So the next time you and a buddy are texting about which movie to watch, or which restaurant to catch up at, a simple press and hold of the home button makes Google go through the text on the screen, and serve the same knowledge cards you’re used to seeing on Google search results. If you’re talking about movies, you’ll see IMDB ratings, an option to quickly play trailers on YouTube, and even app-integration to book tickets. If you’re talking about places to eat, it’ll show their distance from your current location and a button to call the restaurant.

now_on_tap_ndtv_2.jpg

Tapping any word in the Chrome browser also shows up the search results as a card below. Now on Tap has huge potential and this feature is award-worthy indeed!

6) These (Really) Smart Calling Apps
There are some great innovations that make calling (which yes, people still use their phones for) much easier. Let’s start with TrueDialer – other than populating crowdsourced names on unknown phone numbers in your call list, it has also recently introduced a status feature.

This lets you know if the person you’re trying to call is available for conversation. The status is decided depending upon if they’re already on another call, or if their calendar has them marked as busy at the time, or their phone profile is set to ‘no interruptions’.

The app can let you know when this status changes, so you can get in touch at a more appropriate time. Its usefulness is limited by the fact that the people you’re calling also need to use Truedialer, butApple has a patent for a similar sounding system. If Apple or Google were to implement it in the dialers of tomorrow then it could really improve the way we communicate.

truedialler_app.jpg

Another app that deserves praise is an Android app called SpeakerPhone Ex, and its Windows Phone equivalent, Lumia Gestures. The app uses the proximity sensor to switch between the speakerphone and the earpiece, and it’s an incredibly convenient tweak that makes using the phone much easier.

7) Apple’s Continuity on iOS and OS X
Taking advantage of the tight control over their software ecosystem, Apple’s Continuity has enabled features that Android hasn’t been able to replicate. Continuity gives you the ability to make and receive your iPhone calls and SMS on a Mac, iPad or iPod Touch, the use of iPhone’s WiFi hotspot in a single click, wirelessly transferring files from one Apple device to another (AirDrop) and restoring the state of apps from one device to another (Handoff).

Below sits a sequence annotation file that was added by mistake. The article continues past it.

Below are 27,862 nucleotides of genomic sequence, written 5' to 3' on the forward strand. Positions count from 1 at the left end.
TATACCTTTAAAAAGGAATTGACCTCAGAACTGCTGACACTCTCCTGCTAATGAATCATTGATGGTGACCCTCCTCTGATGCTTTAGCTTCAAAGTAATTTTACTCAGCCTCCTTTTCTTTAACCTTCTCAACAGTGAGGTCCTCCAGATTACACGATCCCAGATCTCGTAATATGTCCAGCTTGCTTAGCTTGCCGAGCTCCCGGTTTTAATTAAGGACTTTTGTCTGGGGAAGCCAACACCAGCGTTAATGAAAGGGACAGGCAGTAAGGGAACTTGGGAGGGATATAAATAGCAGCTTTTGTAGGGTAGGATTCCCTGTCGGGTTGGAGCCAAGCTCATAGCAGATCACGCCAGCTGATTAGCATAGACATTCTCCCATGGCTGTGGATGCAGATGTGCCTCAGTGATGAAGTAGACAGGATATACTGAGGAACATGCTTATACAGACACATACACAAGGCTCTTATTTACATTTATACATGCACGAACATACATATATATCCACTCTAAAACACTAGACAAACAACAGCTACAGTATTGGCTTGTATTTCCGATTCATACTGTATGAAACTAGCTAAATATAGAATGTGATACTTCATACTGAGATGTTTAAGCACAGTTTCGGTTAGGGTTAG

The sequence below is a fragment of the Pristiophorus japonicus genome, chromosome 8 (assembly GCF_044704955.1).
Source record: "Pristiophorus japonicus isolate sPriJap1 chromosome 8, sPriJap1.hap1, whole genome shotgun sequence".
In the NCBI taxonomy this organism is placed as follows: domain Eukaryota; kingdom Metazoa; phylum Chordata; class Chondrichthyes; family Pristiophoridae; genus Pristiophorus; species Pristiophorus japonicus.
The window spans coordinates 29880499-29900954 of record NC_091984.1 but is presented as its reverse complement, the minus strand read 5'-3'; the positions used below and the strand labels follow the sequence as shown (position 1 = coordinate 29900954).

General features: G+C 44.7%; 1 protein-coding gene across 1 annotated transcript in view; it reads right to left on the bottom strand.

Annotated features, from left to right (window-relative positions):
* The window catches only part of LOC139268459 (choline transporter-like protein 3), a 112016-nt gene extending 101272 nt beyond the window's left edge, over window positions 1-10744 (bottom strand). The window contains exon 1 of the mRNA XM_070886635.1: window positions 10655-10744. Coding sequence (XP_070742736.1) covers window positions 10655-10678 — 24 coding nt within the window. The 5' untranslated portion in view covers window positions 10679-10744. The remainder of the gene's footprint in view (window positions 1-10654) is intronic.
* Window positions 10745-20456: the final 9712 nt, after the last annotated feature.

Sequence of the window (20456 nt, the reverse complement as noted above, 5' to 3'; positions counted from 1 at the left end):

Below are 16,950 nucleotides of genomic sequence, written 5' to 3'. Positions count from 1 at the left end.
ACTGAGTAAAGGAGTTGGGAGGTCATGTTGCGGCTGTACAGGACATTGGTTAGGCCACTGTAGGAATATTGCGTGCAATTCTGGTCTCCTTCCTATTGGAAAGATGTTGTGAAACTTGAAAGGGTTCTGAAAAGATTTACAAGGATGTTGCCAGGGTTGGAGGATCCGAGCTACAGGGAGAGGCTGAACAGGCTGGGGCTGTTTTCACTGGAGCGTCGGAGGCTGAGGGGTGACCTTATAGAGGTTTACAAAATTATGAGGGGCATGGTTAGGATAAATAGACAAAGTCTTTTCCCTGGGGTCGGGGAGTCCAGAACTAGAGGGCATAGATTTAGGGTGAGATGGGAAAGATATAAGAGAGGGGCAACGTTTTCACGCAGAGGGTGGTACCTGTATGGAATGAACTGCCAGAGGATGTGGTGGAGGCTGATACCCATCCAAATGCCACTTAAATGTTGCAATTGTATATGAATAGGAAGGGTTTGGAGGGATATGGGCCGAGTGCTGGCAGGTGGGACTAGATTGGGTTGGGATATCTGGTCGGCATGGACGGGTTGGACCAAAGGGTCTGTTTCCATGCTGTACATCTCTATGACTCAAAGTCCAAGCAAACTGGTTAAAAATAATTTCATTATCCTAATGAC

(Also see: How to Make and Answer Calls, Send and Receive SMS From Your iPad, Mac)

apple_continuity.jpg

Someone told me he gets poor connectivity at his home, so the ability to take calls on his Mac or iPad while his iPhone rests in another room (which has better reception) is a boon. Instant Hotspot also saves you the step of turning it on in Settings on your phone, before you can use a Wi-Fi Hotspot. Handoff is useful too, provided you’re using apps that support it (such as Safari or Mail). There are also a reasonable number of third-party apps that support it too, but most people said Handoff was second of the least useful new feature to them, after AirDrop.

8) Third Party App Integration with Cortana on Windows Phone
Cortana was a few years late to the party after Siri and Google Now opened up the possibility of controlling your phone using your voice. But it has one trick up its sleeve that the latter two haven’t been able to crack yet – third-party app integration. What this means is developers can create commands that Cortana will parse, so that you can also perform actions within apps using the voice assistant. So, you can ask the Wikipedia app to search something within it directly, or say, ask the Dictionary.com’s app for the word of the day, all with your voice.

meet_cortana.jpg

At the moment, Google Now supports a few third-party apps like WhatsApp so you can say “Send a WhatsApp message to…”, but it isn’t open to just about anybody. Siri on the other hand can launch third-party apps when asked, and actions are limited to the built-in apps like Apple Music – so you can say “Play the best hits from the last decade” to Siri and it will start playing.

These were some of the features that blew my mind. What features have brought you such happiness? Sound off in the comments below.

Rohan Naravane heads the Content & Product at PriceBaba. He’s usually found rambling mostly about tech on Twitter @r0han.

Disclaimer: The opinions expressed within this article are the personal opinions of the author. NDTV Gadgets is not responsible for the accuracy, completeness, suitability, or validity of any information on this article. All information is provided on an as-is basis. The information, facts or opinions appearing in the article do not reflect the views of NDTV Gadgets and NDTV Gadgets does not assume any responsibility or liability for the same.

[“Source-Gadgets”]